Augusta seeks to end concentrations of low-income housing

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A new mixed-income development on the former site of the Underwood Homes public housing project could be the beginning of the end for concentrated poverty in Augusta.

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Olla Maloyd, 56, worries the next phase of construction at The Legacy at Walton Oaks could bring problems for seniors already settled into the neighborhood.  Sara Caldwell/Staff
Sara Caldwell/Staff
Olla Maloyd, 56, worries the next phase of construction at The Legacy at Walton Oaks could bring problems for seniors already settled into the neighborhood.

The Augusta Housing Authority is buying into a model widely used across the nation that replaces traditional barrack-style public housing with modern apartment homes where the poor and middle class live side by side.

The first residents began moving into The Legacy at Walton Oaks off Sand Bar Ferry Road the first week of October. The initial phase includes 75 units for residents older than 55.

In a complex featuring manicured landscape, cushioned patio furniture, a community room with a flat-screen television and an exercise facility, 12 of the units are low-income public housing.

Those residents pay rent totaling 30 percent of their net income. An additional 25 units are designated for low-income residents receiving project-based rental assistance, a Section 8 program.

Right next door, higher-paying tenants receive the same amenities at a reduced rate to attract middle-class tenants.

Federally funded public housing projects, criticized as isolated pockets of poverty, have begun to disappear across the nation. The Augusta Housing Authority sold Gilbert Manor to the Medical College of Georgia in 2008. It was razed followed by the demolition of Underwood Homes.

Cities across the nation, including Atlanta, Macon, Ga., and Savannah, Ga., have implemented mixed-income housing. Richard Arfman, the director of planning and development for the housing authority, said he hopes Walton Oaks succeeds and it becomes a trend in Augusta.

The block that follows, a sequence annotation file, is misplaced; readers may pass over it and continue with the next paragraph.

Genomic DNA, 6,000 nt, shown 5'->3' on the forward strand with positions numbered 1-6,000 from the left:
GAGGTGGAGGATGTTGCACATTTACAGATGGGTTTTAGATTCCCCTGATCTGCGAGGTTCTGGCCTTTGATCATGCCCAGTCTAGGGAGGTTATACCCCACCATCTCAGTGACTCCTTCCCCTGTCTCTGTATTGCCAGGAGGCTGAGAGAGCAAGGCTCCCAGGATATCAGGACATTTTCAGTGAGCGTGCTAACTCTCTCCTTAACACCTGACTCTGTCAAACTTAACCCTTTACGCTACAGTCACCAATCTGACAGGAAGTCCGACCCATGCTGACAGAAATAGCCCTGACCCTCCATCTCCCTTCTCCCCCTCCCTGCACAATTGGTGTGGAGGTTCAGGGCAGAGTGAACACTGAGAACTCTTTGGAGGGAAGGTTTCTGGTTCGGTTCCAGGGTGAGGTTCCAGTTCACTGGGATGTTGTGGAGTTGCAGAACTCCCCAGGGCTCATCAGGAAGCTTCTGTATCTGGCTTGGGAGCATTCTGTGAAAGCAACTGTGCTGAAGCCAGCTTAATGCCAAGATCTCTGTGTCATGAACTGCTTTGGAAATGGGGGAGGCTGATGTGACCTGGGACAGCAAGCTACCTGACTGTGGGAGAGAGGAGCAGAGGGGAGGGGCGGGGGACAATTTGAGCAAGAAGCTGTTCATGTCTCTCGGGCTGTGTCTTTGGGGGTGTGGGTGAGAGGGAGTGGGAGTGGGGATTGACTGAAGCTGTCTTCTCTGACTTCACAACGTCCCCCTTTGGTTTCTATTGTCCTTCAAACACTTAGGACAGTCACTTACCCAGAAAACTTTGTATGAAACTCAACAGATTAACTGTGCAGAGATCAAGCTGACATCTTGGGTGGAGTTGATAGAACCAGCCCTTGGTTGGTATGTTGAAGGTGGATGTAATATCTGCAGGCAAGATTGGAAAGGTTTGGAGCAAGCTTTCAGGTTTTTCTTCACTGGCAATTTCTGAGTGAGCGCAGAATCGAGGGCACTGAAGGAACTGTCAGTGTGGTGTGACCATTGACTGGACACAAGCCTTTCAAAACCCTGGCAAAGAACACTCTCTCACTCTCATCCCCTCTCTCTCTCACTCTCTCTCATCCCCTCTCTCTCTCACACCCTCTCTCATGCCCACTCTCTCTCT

“That’s the problem with traditional public housing. Traditionally, they call it warehousing of the poor, and you put them all in one little area. That just doesn’t breed (a) very good social atmosphere, and it creates crime issues,” he said.

Escaping the problems of concentrated public housing provides an incentive for low-income residents to maintain their property or else risk eviction, he said.

Olla Maloyd, a former Underwood Homes resident, never thought she would get out of public housing or temporary living situations. She moved to Walton Oaks from a trailer on Oct. 5.

“It’s like a dream come true. Me living here is like you wake up and you’re in heaven,” Maloyd, 56, said.

That dream, however, could be an illusion. Maloyd is concerned the next phases of construction at Walton Oaks, which will build hundreds of family housing units, could bring problems for the seniors who have already settled into the neighborhood.

“They’ll bring break-ins, vandalizing things. You’ll have to worry about people coming into your part,” she said.

Arfman said high standards set by Walton Communities, the property’s developer, will help avoid those problems. A management firm will constantly monitor the families for housekeeping, loitering and over-extended guests, Arfman said. Residents who cause problems will be evicted.

Maloyd is on a fixed income, consisting of Social Security and disability payments. Like other new residents, she cleared a screening process from the Augusta Housing Authority and the apartment managers for financial and criminal background.

Walton Oaks is the Augusta Housing Authority’s first mixed-income housing to become reality. A proposed development on Deans Bridge Road was nixed after nearby residents opposed low-income people moving into their neighborhood. The housing authority still owns the tract of land but doesn’t plan to build there.

Walton Oaks had a quieter entrance into the east Augusta neighborhood. Several community meetings detailing plans for the development uncovered little opposition.

“They feel anything that can upgrade the neighborhood, they’ll all for it,” said Ernest Muhammad, the president of the East Augusta Neighborhood Association and a 30-year resident of the area.

INTEGRATING PEOPLE from various economic situations could solve societal ills such as crime and unemployment associated with warehousing the poor, said Dave Hunt, an associate professor of sociology at Augusta State University.

“It’s an attempt to get people to change their behavior by changing their living situations,” he said.